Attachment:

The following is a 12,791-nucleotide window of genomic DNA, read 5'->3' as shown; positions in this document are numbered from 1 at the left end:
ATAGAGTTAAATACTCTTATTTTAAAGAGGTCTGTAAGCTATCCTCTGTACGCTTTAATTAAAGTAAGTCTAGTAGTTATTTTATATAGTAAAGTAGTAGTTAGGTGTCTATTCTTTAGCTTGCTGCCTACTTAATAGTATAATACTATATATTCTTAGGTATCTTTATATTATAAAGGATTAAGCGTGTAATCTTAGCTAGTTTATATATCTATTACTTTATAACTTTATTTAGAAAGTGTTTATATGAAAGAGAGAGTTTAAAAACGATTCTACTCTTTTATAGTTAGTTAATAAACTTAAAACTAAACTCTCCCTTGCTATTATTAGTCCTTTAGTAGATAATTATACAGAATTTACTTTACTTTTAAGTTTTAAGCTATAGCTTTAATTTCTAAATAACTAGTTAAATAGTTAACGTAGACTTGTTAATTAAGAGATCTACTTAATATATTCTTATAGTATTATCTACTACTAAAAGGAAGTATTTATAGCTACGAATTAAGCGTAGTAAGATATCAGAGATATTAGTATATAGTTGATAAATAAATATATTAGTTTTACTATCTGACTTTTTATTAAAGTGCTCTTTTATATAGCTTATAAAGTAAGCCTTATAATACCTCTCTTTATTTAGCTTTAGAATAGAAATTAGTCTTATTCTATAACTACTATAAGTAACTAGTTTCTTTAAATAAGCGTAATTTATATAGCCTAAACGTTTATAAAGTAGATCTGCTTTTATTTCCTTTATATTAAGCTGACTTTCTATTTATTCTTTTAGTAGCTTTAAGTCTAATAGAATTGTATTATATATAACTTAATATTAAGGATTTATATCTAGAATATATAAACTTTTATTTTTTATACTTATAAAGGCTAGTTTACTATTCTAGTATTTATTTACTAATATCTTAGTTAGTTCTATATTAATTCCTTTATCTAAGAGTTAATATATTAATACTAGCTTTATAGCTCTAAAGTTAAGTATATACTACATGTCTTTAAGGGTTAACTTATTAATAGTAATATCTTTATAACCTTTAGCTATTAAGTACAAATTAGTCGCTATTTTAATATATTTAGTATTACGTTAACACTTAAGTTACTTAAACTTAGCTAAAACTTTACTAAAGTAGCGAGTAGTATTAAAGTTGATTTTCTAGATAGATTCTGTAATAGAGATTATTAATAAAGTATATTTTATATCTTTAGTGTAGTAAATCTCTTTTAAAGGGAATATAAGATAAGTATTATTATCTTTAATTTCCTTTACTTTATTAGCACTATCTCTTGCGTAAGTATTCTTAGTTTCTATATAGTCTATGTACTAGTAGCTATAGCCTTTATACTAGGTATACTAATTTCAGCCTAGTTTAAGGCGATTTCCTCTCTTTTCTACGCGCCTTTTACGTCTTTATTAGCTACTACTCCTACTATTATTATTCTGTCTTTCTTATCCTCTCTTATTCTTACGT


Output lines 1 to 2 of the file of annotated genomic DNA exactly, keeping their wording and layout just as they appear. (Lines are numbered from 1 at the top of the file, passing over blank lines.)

The following is a 12,791-nucleotide window of genomic DNA, read 5'->3' as shown; positions in this document are numbered from 1 at the left end:
ATAGAGTTAAATACTCTTATTTTAAAGAGGTCTGTAAGCTATCCTCTGTACGCTTTAATTAAAGTAAGTCTAGTAGTTATTTTATATAGTAAAGTAGTAGTTAGGTGTCTATTCTTTAGCTTGCTGCCTACTTAATAGTATAATACTATATATTCTTAGGTATCTTTATATTATAAAGGATTAAGCGTGTAATCTTAGCTAGTTTATATATCTATTACTTTATAACTTTATTTAGAAAGTGTTTATATGAAAGAGAGAGTTTAAAAACGATTCTACTCTTTTATAGTTAGTTAATAAACTTAAAACTAAACTCTCCCTTGCTATTATTAGTCCTTTAGTAGATAATTATACAGAATTTACTTTACTTTTAAGTTTTAAGCTATAGCTTTAATTTCTAAATAACTAGTTAAATAGTTAACGTAGACTTGTTAATTAAGAGATCTACTTAATATATTCTTATAGTATTATCTACTACTAAAAGGAAGTATTTATAGCTACGAATTAAGCGTAGTAAGATATCAGAGATATTAGTATATAGTTGATAAATAAATATATTAGTTTTACTATCTGACTTTTTATTAAAGTGCTCTTTTATATAGCTTATAAAGTAAGCCTTATAATACCTCTCTTTATTTAGCTTTAGAATAGAAATTAGTCTTATTCTATAACTACTATAAGTAACTAGTTTCTTTAAATAAGCGTAATTTATATAGCCTAAACGTTTATAAAGTAGATCTGCTTTTATTTCCTTTATATTAAGCTGACTTTCTATTTATTCTTTTAGTAGCTTTAAGTCTAATAGAATTGTATTATATATAACTTAATATTAAGGATTTATATCTAGAATATATAAACTTTTATTTTTTATACTTATAAAGGCTAGTTTACTATTCTAGTATTTATTTACTAATATCTTAGTTAGTTCTATATTAATTCCTTTATCTAAGAGTTAATATATTAATACTAGCTTTATAGCTCTAAAGTTAAGTATATACTACATGTCTTTAAGGGTTAACTTATTAATAGTAATATCTTTATAACCTTTAGCTATTAAGTACAAATTAGTCGCTATTTTAATATATTTAGTATTACGTTAACACTTAAGTTACTTAAACTTAGCTAAAACTTTACTAAAGTAGCGAGTAGTATTAAAGTTGATTTTCTAGATAGATTCTGTAATAGAGATTATTAATAAAGTATATTTTATATCTTTAGTGTAGTAAATCTCTTTTAAAGGGAATATAAGATAAGTATTATTATCTTTAATTTCCTTTACTTTATTAGCACTATCTCTTGCGTAAGTATTCTTAGTTTCTATATAGTCTATGTACTAGTAGCTATAGCCTTTATACTAGGTATACTAATTTCAGCCTAGTTTAAGGCGATTTCCTCTCTTTTCTACGCGCCTTTTACGTCTTTATTAGCTACTACTCCTACTATTATTATTCTGTCTTTCTTATCCTCTCTTATTCTTACGT